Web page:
AK Steel, Allegheny Technologies Inc. face dumping charges
Chinese trade authorities are investigating two companies with plants in Western Pennsylvania on charges they violated trade laws by selling steel at less than it costs to produce — the first such case against U.S. steel companies, experts say.
Allegheny Technologies Inc. of Pittsburgh and AK Steel Corp. of West Chester, Ohio, have been identified as the targets of the Chinese Ministry of Commerce's investigation into the sale of grain-oriented flat-rolled electrical steel in China. An unidentified Russian company also is targeted in the probe prompted by complaints from two Chinese steelmakers.
The investigation, which is to be completed by next June, will seek to determine whether so-called dumping and subsidies from the U.S. government damaged China's electrical steel industry and the extent of damage, the Chinese trade ministry said.
China said the probe will follow World Trade Organization rules, but did not say what sanctions it might impose.
Allegheny Technologies produces grain-oriented electrical steel at its ATI Allegheny Ludlum mill in Brackenridge and finishes it at its Bagdad plant in Allegheny Township, Westmoreland County. That kind of steel is used in making power distribution and power generation transformers for the electrical energy market.
AK Steel produces that kind of specialty electrical steel at its Butler plant. The company last year announced plans to invest $21 million to expand production capabilities because of strong demand in U.S. and global markets.
Allegheny Technologies spokesman Daniel Greenfield and AK Steel spokesman Alan McCoy could not be reached for comment. Allegheny Technologies has two offices in China's capital city of Beijing and a joint venture plant in Shanghai.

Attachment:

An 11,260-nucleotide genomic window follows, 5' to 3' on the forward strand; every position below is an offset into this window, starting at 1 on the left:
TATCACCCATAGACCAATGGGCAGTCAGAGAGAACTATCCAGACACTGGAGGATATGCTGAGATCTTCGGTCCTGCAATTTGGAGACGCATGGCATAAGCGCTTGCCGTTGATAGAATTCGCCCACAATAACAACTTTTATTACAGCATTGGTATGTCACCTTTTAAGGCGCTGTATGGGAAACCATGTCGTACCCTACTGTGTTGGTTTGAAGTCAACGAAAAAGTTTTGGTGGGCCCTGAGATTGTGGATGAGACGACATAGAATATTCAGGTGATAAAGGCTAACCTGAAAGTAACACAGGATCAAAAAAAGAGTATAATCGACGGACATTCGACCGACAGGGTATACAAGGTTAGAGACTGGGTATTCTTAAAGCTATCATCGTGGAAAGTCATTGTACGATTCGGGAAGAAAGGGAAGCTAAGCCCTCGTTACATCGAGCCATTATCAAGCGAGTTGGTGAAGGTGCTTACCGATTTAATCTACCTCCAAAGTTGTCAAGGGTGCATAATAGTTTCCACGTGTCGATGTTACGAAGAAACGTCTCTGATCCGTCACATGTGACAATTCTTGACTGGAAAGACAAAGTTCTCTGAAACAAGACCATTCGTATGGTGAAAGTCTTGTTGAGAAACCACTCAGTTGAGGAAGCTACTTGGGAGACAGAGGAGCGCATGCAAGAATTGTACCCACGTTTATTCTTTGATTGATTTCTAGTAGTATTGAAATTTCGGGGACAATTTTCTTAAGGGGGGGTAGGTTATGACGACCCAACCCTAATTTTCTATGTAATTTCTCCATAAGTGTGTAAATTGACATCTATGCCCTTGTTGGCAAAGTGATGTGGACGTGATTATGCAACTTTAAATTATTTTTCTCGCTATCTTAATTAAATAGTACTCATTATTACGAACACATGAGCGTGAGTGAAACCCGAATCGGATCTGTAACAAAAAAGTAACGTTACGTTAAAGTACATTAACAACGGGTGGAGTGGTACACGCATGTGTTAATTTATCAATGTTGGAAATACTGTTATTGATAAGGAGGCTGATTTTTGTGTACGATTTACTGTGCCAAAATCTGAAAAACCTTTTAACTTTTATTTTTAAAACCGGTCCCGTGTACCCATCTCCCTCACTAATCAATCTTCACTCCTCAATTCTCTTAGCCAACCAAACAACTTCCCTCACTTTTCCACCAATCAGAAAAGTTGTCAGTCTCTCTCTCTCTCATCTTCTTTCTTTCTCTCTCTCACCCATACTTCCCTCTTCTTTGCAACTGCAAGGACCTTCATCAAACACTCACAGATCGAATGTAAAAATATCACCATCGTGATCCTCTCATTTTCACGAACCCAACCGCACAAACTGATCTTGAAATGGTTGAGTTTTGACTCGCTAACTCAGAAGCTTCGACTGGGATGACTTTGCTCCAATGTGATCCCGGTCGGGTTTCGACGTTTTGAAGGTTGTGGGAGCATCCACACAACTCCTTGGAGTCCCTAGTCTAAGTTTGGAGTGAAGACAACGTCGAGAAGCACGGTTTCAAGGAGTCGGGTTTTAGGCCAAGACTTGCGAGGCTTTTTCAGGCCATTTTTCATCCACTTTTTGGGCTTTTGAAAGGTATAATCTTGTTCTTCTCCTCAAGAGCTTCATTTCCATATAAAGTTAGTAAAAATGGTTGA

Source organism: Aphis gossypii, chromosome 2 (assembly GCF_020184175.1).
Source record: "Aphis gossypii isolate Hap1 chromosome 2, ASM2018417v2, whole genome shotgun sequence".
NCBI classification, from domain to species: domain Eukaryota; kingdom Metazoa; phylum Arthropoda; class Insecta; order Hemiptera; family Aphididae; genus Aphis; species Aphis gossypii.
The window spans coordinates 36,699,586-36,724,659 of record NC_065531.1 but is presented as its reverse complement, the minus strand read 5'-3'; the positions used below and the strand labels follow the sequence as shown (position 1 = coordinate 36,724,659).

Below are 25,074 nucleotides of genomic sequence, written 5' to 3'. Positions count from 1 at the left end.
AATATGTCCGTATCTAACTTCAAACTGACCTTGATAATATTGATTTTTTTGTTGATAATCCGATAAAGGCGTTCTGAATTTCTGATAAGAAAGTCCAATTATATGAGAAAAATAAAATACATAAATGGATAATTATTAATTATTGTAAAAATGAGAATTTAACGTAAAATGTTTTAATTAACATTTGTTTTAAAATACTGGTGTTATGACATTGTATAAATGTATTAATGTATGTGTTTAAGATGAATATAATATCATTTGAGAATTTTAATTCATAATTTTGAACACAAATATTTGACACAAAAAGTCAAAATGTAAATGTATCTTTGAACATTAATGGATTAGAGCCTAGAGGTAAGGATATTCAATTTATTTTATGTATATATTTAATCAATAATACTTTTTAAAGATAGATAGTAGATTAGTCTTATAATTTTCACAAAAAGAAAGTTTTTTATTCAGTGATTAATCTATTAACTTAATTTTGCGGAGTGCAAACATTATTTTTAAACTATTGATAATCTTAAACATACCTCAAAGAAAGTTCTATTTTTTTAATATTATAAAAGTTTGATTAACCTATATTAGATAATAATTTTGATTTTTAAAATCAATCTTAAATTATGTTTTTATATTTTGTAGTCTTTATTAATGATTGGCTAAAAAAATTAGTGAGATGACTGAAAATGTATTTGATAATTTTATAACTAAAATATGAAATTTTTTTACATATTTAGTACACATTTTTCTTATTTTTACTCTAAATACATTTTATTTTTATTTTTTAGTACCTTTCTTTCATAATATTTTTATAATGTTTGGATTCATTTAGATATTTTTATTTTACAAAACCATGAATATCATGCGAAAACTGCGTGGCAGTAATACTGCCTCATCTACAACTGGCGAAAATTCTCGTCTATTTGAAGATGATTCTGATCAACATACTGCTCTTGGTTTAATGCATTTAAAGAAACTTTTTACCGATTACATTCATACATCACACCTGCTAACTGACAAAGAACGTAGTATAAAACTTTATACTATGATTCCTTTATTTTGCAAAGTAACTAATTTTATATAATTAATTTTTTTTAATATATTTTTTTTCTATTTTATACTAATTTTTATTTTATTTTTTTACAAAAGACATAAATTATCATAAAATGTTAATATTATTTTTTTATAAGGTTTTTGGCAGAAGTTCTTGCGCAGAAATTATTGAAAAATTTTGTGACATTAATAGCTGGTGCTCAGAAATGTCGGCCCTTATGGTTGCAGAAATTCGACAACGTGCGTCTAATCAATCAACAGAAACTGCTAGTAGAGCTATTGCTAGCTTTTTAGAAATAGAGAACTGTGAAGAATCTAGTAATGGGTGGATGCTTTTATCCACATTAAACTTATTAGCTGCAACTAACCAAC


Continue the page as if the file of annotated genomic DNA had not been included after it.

"It appears all these allegations are bogus. There's no evidence to support the allegations," said Nancy Gravatt, a spokeswoman for the American Iron and Steel Institute, a trade group based in Washington.
Gravatt, who said she was not aware of any previous Chinese trade complaint against a U.S. steelmaker, said it is ironic for the Chinese steel industry to raise such a complaint "when most of the Chinese steel companies are owned by the government and receive tens of billions of dollars in subsidies."
While China has filed trade complaints against other U.S. manufacturers, Roger Schagrin, a Washington attorney who has filed 15 trade complaints on behalf of U.S. steelmakers and the United Steelworkers union, said he has never seen China file a claim of its own.
Schagrin doubted the complaint by the Chinese companies is an indication of a pending trade war with the United States, nor did he see any significance that the news was released while Treasury Secretary Timothy Geithner is in China on trade talks.
In addition, it's unlikely the trade case was filed in retaliation for seven U.S. steelmakers in April seeking sanctions against Chinese producers of oil tubular products they claimed were dumped on the U.S. market, said David Phelps, president of the American Institute for International Steel Inc., a Washington trade group supporting free trade in steel.
"It doesn't make a lot of sense to file a dumping case on products that you need," Phelps said, referring to the electrical steel sold by U.S. companies. But "trade cases tend to bring on other trade cases," he said.
U.S. producers of electrical steel sheet products sold 7,800 tons in China in the first quarter, Phelps said, citing Department of Commerce statistics. China is the third or fourth largest importer of steel, he noted.
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